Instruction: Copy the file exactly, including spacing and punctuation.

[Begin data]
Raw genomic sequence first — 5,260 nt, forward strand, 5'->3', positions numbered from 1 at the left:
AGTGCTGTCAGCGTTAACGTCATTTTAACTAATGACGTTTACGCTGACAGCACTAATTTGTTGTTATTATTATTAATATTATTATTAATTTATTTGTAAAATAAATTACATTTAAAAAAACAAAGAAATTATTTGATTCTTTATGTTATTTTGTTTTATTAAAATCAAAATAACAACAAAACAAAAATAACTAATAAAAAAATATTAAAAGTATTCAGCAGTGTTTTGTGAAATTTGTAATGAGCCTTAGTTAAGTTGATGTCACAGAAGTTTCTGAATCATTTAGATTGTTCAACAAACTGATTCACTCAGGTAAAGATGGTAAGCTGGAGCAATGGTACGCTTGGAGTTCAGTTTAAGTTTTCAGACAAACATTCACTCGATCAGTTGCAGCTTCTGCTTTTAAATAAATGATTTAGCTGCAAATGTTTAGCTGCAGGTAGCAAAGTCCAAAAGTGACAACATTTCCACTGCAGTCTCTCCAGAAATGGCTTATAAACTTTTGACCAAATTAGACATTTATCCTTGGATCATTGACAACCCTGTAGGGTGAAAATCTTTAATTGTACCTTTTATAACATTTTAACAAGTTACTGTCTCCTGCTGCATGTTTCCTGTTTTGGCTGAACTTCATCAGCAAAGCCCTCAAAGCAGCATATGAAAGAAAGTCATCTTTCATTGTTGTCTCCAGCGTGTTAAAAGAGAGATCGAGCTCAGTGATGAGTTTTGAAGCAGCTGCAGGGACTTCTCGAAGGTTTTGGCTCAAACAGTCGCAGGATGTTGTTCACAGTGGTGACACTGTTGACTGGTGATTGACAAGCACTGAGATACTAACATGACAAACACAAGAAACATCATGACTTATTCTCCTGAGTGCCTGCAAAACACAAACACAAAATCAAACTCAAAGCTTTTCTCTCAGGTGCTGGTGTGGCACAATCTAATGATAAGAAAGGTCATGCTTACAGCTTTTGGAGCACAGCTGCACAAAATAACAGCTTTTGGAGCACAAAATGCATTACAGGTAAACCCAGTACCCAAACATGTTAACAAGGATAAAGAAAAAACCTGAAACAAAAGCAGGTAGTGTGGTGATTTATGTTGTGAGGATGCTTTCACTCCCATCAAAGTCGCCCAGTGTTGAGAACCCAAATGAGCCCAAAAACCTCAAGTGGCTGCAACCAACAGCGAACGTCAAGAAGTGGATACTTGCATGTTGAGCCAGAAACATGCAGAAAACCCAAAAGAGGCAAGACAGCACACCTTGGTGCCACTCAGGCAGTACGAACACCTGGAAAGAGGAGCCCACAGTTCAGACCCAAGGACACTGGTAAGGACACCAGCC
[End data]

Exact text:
Raw genomic sequence first — 5,260 nt, forward strand, 5'->3', positions numbered from 1 at the left:
AGTGCTGTCAGCGTTAACGTCATTTTAACTAATGACGTTTACGCTGACAGCACTAATTTGTTGTTATTATTATTAATATTATTATTAATTTATTTGTAAAATAAATTACATTTAAAAAAACAAAGAAATTATTTGATTCTTTATGTTATTTTGTTTTATTAAAATCAAAATAACAACAAAACAAAAATAACTAATAAAAAAATATTAAAAGTATTCAGCAGTGTTTTGTGAAATTTGTAATGAGCCTTAGTTAAGTTGATGTCACAGAAGTTTCTGAATCATTTAGATTGTTCAACAAACTGATTCACTCAGGTAAAGATGGTAAGCTGGAGCAATGGTACGCTTGGAGTTCAGTTTAAGTTTTCAGACAAACATTCACTCGATCAGTTGCAGCTTCTGCTTTTAAATAAATGATTTAGCTGCAAATGTTTAGCTGCAGGTAGCAAAGTCCAAAAGTGACAACATTTCCACTGCAGTCTCTCCAGAAATGGCTTATAAACTTTTGACCAAATTAGACATTTATCCTTGGATCATTGACAACCCTGTAGGGTGAAAATCTTTAATTGTACCTTTTATAACATTTTAACAAGTTACTGTCTCCTGCTGCATGTTTCCTGTTTTGGCTGAACTTCATCAGCAAAGCCCTCAAAGCAGCATATGAAAGAAAGTCATCTTTCATTGTTGTCTCCAGCGTGTTAAAAGAGAGATCGAGCTCAGTGATGAGTTTTGAAGCAGCTGCAGGGACTTCTCGAAGGTTTTGGCTCAAACAGTCGCAGGATGTTGTTCACAGTGGTGACACTGTTGACTGGTGATTGACAAGCACTGAGATACTAACATGACAAACACAAGAAACATCATGACTTATTCTCCTGAGTGCCTGCAAAACACAAACACAAAATCAAACTCAAAGCTTTTCTCTCAGGTGCTGGTGTGGCACAATCTAATGATAAGAAAGGTCATGCTTACAGCTTTTGGAGCACAGCTGCACAAAATAACAGCTTTTGGAGCACAAAATGCATTACAGGTAAACCCAGTACCCAAACATGTTAACAAGGATAAAGAAAAAACCTGAAACAAAAGCAGGTAGTGTGGTGATTTATGTTGTGAGGATGCTTTCACTCCCATCAAAGTCGCCCAGTGTTGAGAACCCAAATGAGCCCAAAAACCTCAAGTGGCTGCAACCAACAGCGAACGTCAAGAAGTGGATACTTGCATGTTGAGCCAGAAACATGCAGAAAACCCAAAAGAGGCAAGACAGCACACCTTGGTGCCACTCAGGCAGTACGAACACCTGGAAAGAGGAGCCCACAGTTCAGACCCAAGGACACTGGTAAGGACACCAGCC